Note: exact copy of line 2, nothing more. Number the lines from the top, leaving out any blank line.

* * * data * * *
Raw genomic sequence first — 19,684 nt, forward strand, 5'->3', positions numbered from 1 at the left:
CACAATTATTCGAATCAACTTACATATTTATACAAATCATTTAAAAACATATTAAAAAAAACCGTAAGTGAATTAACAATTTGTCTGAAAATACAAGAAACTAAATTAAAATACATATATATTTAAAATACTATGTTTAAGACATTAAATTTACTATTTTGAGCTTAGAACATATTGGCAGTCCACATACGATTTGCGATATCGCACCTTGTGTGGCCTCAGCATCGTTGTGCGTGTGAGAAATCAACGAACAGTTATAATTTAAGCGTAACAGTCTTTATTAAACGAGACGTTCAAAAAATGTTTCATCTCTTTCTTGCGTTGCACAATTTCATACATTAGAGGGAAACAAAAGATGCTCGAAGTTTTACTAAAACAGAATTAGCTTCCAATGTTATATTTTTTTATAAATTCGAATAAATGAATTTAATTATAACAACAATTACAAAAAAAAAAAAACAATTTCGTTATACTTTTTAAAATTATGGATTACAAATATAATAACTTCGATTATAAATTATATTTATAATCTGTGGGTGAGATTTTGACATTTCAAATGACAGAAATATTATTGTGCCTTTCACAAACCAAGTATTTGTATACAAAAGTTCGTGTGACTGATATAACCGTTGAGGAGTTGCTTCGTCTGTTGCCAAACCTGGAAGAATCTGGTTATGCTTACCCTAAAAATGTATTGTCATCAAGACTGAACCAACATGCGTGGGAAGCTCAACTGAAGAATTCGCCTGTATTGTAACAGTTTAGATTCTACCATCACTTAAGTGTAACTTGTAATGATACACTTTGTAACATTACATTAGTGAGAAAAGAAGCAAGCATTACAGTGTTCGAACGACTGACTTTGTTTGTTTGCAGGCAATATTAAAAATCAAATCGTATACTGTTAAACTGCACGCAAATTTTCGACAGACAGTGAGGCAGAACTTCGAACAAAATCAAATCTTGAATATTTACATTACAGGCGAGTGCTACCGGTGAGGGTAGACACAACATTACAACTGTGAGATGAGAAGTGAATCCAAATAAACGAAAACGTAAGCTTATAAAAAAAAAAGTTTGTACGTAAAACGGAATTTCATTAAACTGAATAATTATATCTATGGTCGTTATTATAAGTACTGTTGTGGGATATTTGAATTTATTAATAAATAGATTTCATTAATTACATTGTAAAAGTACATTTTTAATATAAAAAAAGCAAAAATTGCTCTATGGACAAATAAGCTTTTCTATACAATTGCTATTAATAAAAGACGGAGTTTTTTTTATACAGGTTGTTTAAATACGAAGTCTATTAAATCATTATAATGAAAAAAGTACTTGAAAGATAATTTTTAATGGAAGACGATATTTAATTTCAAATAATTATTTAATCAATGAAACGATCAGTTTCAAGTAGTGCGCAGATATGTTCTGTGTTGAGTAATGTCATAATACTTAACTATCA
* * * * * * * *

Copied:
CACAATTATTCGAATCAACTTACATATTTATACAAATCATTTAAAAACATATTAAAAAAAACCGTAAGTGAATTAACAATTTGTCTGAAAATACAAGAAACTAAATTAAAATACATATATATTTAAAATACTATGTTTAAGACATTAAATTTACTATTTTGAGCTTAGAACATATTGGCAGTCCACATACGATTTGCGATATCGCACCTTGTGTGGCCTCAGCATCGTTGTGCGTGTGAGAAATCAACGAACAGTTATAATTTAAGCGTAACAGTCTTTATTAAACGAGACGTTCAAAAAATGTTTCATCTCTTTCTTGCGTTGCACAATTTCATACATTAGAGGGAAACAAAAGATGCTCGAAGTTTTACTAAAACAGAATTAGCTTCCAATGTTATATTTTTTTATAAATTCGAATAAATGAATTTAATTATAACAACAATTACAAAAAAAAAAAAACAATTTCGTTATACTTTTTAAAATTATGGATTACAAATATAATAACTTCGATTATAAATTATATTTATAATCTGTGGGTGAGATTTTGACATTTCAAATGACAGAAATATTATTGTGCCTTTCACAAACCAAGTATTTGTATACAAAAGTTCGTGTGACTGATATAACCGTTGAGGAGTTGCTTCGTCTGTTGCCAAACCTGGAAGAATCTGGTTATGCTTACCCTAAAAATGTATTGTCATCAAGACTGAACCAACATGCGTGGGAAGCTCAACTGAAGAATTCGCCTGTATTGTAACAGTTTAGATTCTACCATCACTTAAGTGTAACTTGTAATGATACACTTTGTAACATTACATTAGTGAGAAAAGAAGCAAGCATTACAGTGTTCGAACGACTGACTTTGTTTGTTTGCAGGCAATATTAAAAATCAAATCGTATACTGTTAAACTGCACGCAAATTTTCGACAGACAGTGAGGCAGAACTTCGAACAAAATCAAATCTTGAATATTTACATTACAGGCGAGTGCTACCGGTGAGGGTAGACACAACATTACAACTGTGAGATGAGAAGTGAATCCAAATAAACGAAAACGTAAGCTTATAAAAAAAAAAGTTTGTACGTAAAACGGAATTTCATTAAACTGAATAATTATATCTATGGTCGTTATTATAAGTACTGTTGTGGGATATTTGAATTTATTAATAAATAGATTTCATTAATTACATTGTAAAAGTACATTTTTAATATAAAAAAAGCAAAAATTGCTCTATGGACAAATAAGCTTTTCTATACAATTGCTATTAATAAAAGACGGAGTTTTTTTTATACAGGTTGTTTAAATACGAAGTCTATTAAATCATTATAATGAAAAAAGTACTTGAAAGATAATTTTTAATGGAAGACGATATTTAATTTCAAATAATTATTTAATCAATGAAACGATCAGTTTCAAGTAGTGCGCAGATATGTTCTGTGTTGAGTAATGTCATAATACTTAACTATCA